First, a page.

In a society which values personal honour and achievement, swearing an oath is a serious undertaking. Oaths invoke the gods and have a magic of their own which applies to both mortals and immortals. Anyone deliberately breaking an oathbecomes a social pariah and angers the gods. Champions who break an oath are reviled for betraying everything a Greek, mortal or immortal, values. However, oaths bring power and those who uphold their oaths are loved by the gods and the people.
By swearing an oath a person declares they are dedicated to completing a task, with great cost to themselves if they fail. Each oath is sworn in the name of a god, either to complete the task in their name or to ask the god for their aid in the task. If the cause is worthy and the god is paying attention the mortal will be granted aid. In the game an oath becomes a status effect usable as an advantage or as a hazard against the character if they betray the oath.
See 'Love, Oaths & Missions' on page 92 of the 6d6 RPG Core for the rules on taking an oath (Hazards & Dangers). This section covers how oaths work in the Hellenic world.
Oaths consist of three parts: the name of a god, the price the oath-taker is willing to pay if they fail and the task to which the oath-taker is committing themselves. The gods whose name is invoked may be the champion's patron or the god within whose realm the task falls. A hero swearing to defend the borders of a city may call on <Apdx ref="open:settings:6d6hellenic:apdx:hecate">Hecate</apdx> while one swearing to slay their enemies may call on Ares. The more appropriate the god, the more likely the god is to take notice of the oath.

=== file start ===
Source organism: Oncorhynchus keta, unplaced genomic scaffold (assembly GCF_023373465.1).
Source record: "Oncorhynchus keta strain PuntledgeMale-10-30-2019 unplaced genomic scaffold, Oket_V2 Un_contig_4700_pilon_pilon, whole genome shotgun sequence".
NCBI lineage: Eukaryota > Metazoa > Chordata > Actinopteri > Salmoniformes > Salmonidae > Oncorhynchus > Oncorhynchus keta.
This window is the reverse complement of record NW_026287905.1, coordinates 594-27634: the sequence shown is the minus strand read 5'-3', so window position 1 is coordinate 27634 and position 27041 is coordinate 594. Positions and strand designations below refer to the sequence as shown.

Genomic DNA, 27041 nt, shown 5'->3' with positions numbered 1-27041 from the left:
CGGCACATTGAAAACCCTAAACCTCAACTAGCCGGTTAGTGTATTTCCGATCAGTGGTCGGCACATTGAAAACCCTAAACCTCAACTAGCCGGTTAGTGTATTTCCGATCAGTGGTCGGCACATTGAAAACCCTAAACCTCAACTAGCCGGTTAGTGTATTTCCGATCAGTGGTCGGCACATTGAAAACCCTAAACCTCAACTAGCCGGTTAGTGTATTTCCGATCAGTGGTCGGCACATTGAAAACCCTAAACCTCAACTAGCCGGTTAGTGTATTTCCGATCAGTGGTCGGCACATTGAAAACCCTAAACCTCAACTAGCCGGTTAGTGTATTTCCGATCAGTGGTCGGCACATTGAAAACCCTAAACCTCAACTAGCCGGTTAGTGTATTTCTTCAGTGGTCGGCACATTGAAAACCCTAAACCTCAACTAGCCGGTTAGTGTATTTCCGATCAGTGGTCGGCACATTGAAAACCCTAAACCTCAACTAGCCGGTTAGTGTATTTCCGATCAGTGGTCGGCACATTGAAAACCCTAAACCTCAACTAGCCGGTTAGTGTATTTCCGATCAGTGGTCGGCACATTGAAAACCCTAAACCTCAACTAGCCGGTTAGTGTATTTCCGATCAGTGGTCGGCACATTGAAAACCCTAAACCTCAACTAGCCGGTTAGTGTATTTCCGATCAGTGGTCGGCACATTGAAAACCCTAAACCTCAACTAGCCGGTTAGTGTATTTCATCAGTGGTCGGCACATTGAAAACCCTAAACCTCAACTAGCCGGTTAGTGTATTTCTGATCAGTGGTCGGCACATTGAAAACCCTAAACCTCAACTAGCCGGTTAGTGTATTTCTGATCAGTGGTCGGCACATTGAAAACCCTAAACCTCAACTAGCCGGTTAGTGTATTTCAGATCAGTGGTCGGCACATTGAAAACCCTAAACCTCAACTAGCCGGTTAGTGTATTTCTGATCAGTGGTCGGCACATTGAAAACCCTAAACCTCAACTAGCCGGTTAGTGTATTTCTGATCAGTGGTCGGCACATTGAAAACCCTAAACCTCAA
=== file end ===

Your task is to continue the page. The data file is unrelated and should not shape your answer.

The swearing of an oath can take any form and be as public or private as the champion wishes. Oaths taken in an elaborate ceremony performed in a temple attended by priests are no different from oaths shouted across a noisy battlefield in the heat of the moment.
Oaths are sworn on something precious, such as the honour or life of the swearer. This is the ante or bet the oath-taker is staking and it will be forfeit if they fail. The oath-taker can put anything of value to themselves at stake in the oath but the higher its value the more likely the gods will listen. The consequences of failing the oath and losing their stake must be significant. This is not a game mechanic but something to be role played and the Game Leader must make the oath-taker's failure a real price to the character.
Oaths are magical and the oath-taker can swear on something they value but do not control. For example, swearing an oath on the honour of their home city. Even if the oath was secret, those affected will know through omens and portents of the champion's failure. The people of the city will turn their backs on the champion, banning them from the city on pain of death, and their name will become a curse word. As the city they love loses honour and prestige through disasters and defeats, the helpless champion can do nothing but watch. Oaths only have power because the personal consequences for the oath-taker are meaningful.